Staying on the road in Israel and the Palestinian territories through a month of trial. And today from the Moshav’s green glens to arid Castillia la Mancha.
Two interesting invitations arrived over the past few days. One is to the police station in Hebron, where I am to be interrogated about the events described in chapters 9-11 of this travelogue. The phone call came as a bit of a shock, since I had thought we were through with the ordeal. Hebron police seem to think otherwise. Our date is set for the morning of Sunday, September 25th. I’ll be sure and report back to all of you. Knowing my readers are following will help me feel less insecure. “Insecure”, by the way, is the magic word of the day. It may not be what you would expect from us militant rulers of the desert. On the other hand, it may be the very reason we are just that.
Let’s hope I don’t get the slammer for loitering in an area prohibited by the army, at least not before the end of the month. There’s still so much traveling to be done. For one, I haven’t yet visited a single Hebrew-speaking farming community. Seeing as that is the case, I head today into the lush Sharon plane looking for one.
One thing makes my heart glad even more than the wonderful fruit groves, fields and vineyards: at least the hand of the law did not issue an order prohibiting me from leaving the country. This is because the second invitation is to Madrid.
When a call came from the financial newspaper “Globes”, commissioning a piece from Spain, I first said no. The trip is to last 72 hours only, but September is reserved for the September journey and the September journy has clear confines. It took me a little while to realize that this is exactly what my project needs most: a brief chance to regard things from outside.
Spain would be beyond ideal, as it figures in both of my main themes. Not only was the tent protest movement inspired by the Spanish M-15 protests, borrowing its language and techniques, Spain was also the first European country to express support for the Palestinian statehood bid.
Finally, the theme of the commissioned piece itself is relevant. Each year Israeli high schools send groups of students for study tours in Poland, where they visit concentration camps and other Holocaust related sites. I am sent to follow tour guide Lea Netzer, who dreamed up a Spanish version of this tour. Her aim is to teach youths both of the Golden Age of Jewish culture in Spain and of the expulsion, giving Sepharadic students a sense of history they were hitherto denied, and discussing not only Jewish victimhood, but also Jewish glory and more importantly: Jewish capacity for peaceful co-existance.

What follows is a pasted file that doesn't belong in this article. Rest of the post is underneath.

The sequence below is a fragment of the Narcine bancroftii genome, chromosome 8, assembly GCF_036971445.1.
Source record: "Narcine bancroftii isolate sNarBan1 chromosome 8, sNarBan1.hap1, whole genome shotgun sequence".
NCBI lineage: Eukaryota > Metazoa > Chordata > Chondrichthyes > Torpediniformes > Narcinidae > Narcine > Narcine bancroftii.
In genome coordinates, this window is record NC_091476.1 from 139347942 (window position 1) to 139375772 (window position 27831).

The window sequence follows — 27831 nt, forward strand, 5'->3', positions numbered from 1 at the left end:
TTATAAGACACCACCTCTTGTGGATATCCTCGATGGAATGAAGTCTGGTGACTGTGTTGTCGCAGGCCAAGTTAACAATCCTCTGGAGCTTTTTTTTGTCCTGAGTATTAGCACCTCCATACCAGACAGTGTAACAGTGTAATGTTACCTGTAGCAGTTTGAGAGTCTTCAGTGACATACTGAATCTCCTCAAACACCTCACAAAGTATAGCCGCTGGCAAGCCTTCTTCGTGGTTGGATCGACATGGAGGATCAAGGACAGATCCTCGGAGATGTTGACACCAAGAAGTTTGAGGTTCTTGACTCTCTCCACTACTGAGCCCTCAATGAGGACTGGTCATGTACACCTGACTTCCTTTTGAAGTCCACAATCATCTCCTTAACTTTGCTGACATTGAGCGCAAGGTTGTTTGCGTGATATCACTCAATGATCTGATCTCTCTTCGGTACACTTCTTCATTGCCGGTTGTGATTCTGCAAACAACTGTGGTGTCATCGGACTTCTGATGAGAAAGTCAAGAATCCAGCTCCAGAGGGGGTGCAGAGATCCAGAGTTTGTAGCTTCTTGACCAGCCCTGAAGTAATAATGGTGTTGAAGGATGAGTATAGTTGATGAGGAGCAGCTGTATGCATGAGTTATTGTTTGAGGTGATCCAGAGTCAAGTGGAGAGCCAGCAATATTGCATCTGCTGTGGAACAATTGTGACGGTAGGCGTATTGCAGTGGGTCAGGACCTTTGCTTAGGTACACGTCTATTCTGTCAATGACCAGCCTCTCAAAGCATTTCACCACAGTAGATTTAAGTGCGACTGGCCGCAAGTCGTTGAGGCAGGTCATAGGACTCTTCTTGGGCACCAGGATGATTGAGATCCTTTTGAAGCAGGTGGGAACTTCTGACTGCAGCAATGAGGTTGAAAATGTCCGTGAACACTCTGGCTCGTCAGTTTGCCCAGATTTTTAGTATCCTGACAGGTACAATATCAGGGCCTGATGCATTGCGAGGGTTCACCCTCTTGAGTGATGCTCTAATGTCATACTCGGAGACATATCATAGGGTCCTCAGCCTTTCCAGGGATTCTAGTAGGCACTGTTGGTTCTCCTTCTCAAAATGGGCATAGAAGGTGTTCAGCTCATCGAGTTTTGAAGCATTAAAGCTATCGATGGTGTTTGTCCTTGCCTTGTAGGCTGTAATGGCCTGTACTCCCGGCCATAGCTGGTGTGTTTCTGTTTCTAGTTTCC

While Spain awaits in the distance, the town of Sde varburg offers its own Iberian touch.
Sde Varburg is a “moshav”, a Zionist farming community that is not communally run. I always wondered why such places aren’t simply called “villages”. The term village, in turn, is reserved for Palestinian communities and used even for massive towns of over 30,000 residents. My country is so peculiar. Everything here defies explanation, all the way down to the architectural diversity.
Here in Sde Varbug there’s the austere Bauhaus box,
the innovative stucco football,
the avant garde flight of fancy,
and the soon to be California mansion.
Many fine dreams are fulfilled here, yet a walk down the moshav’s endless main street leaves the traveler with an impression of cultural insecurity and confusion.
At the far outskirts of town, overlooking the basketball court, stands a different kind of house.
It was built by members of the “Agrarian Union” youth movement (Think of Israel’s youth movements as a Zionist version of the boy and girl scouts, or the Soviet Union’s “Pioneers”). Several of these unionized, agrarian kids are sprawled on a lawn.
I approach them with a simple question: does being a member of the Movement affect the way they view this month’s events?
They start off with “of course”, but then insecurity kicks in and I get a general faint mumble about how they are all taking care not to mix politics with values they bequeth to younger members.
“But Zionism is a set of values, right?”
“And isn’t Zionism political?”
I receive no answer, only more mumbles. I ask them where they are from. One girl, Avishag, rears from a community named Kfar Oranim, and a debate develops over the side of the Green Line on which it is located.